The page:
# Eigenvalues of Gramian Matrix

if x is a column vector, then a matrix G = x*xT is a Gramian Matrix.
When I tried calculating the matrix G and its eigenvalues for cases when x = [x1 x2]' and [x1 x2 x3]'
by actually working out the algebra, it turned out (if I didn't do any mistakes) that the eigen values are all zeros except one which is equal to (x12+x22 OR x12 + x22 + x32) depending upon the case.
Is this a standard result for a Gramian Matrix to have a single non-zero eigenvalue? If, yes, is there a simpler proof?

Thank you.

Yes that is a standard and pretty simple fact. How did you compute the eigenvalues? Did you compute characteristic polynomials and then find their roots? If so, then yes, there is a much simpler proof.

Yes that is a standard and pretty simple fact. How did you compute the eigenvalues? Did you compute characteristic polynomials and then find their roots? If so, then yes, there is a much simpler proof.
Yes, I solved the roots of characteristic equation, and it was a nasty business for even a 3x3 matrix. :D Would love to know the simpler method.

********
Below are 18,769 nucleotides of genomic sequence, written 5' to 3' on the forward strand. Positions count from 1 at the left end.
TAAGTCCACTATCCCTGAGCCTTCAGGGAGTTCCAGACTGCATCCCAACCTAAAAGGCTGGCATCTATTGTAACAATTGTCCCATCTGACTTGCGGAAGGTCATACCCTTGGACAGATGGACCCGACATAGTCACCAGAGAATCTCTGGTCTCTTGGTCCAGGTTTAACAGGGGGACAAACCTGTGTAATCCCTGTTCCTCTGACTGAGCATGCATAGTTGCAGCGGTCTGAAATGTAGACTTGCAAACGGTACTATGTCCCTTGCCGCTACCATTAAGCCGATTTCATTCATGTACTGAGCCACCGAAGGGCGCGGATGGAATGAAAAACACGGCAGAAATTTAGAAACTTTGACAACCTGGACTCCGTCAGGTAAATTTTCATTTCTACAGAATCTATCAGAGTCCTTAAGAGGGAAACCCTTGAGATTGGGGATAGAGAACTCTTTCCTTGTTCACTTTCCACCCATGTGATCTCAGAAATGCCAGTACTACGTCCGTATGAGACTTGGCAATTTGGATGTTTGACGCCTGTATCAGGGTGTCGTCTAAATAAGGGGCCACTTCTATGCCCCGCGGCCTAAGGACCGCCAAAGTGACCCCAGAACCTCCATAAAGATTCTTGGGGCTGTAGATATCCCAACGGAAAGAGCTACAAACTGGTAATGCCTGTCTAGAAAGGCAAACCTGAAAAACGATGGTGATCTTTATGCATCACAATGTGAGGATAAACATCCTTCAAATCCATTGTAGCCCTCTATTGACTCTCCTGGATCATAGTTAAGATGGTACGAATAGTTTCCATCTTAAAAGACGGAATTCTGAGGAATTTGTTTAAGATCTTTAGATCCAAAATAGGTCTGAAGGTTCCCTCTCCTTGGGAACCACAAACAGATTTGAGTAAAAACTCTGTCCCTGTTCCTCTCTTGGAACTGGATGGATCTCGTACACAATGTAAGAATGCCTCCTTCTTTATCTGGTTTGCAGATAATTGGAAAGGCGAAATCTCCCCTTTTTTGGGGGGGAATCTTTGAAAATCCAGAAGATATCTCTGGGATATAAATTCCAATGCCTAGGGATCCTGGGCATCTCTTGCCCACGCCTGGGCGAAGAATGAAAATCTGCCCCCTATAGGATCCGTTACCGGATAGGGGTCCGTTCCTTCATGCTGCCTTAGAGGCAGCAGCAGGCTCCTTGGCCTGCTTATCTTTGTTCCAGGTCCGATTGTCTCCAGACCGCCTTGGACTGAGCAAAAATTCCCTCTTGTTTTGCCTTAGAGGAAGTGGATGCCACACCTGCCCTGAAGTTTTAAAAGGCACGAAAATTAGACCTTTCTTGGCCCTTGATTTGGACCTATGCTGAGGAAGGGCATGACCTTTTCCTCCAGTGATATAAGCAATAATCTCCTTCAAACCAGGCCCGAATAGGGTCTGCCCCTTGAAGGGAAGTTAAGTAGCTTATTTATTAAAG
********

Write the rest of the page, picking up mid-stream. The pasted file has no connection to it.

Let ##\lambda \ne 0## be an eigenvalue, and ##\mathbf v\ne\mathbf 0## be he corresponding eigenvector. That means ##G\mathbf v =\lambda\mathbf v##. But $$G \mathbf v = \mathbf x (\mathbf x^T \mathbf v)$$ and ##(\mathbf x^T \mathbf v)## is a scalar. Therefore $$(\mathbf x^T \mathbf v) \mathbf x = \lambda \mathbf v,$$ so the eigenvector ##\mathbf v## must be a non-zero multiple of ##\mathbf x##. Substituting ##a\mathbf x## (where ##a\ne0## is a scalar) in the above equation, we get that indeed ## a\mathbf x ## is an eigenvector corresponding to ##\lambda= \mathbf x^T\mathbf x##.

• I_am_learning
Let ##\lambda \ne 0## be an eigenvalue, and ##\mathbf v\ne\mathbf 0## be he corresponding eigenvector. That means ##G\mathbf v =\lambda\mathbf v##. But $$G \mathbf v = \mathbf x (\mathbf x^T \mathbf v)$$ and ##(\mathbf x^T \mathbf v)## is a scalar. Therefore $$(\mathbf x^T \mathbf v) \mathbf x = \lambda \mathbf v,$$ so the eigenvector ##\mathbf v## must be a non-zero multiple of ##\mathbf x##. Substituting ##a\mathbf x## (where ##a\ne0## is a scalar) in the above equation, we get that indeed ## a\mathbf x ## is an eigenvector corresponding to ##\lambda= \mathbf x^T\mathbf x##.
I cannot see why the bold part should be true?
But, doing the underlined part, i.e. substitution v=ax, I can see that it gives a solution, is that from this you infered that the bold part should hold?

I cannot see why the bold part should be true?
But, doing the underlined part, i.e. substitution v=ax, I can see that it gives a solution, is that from this you infered that the bold part should hold?

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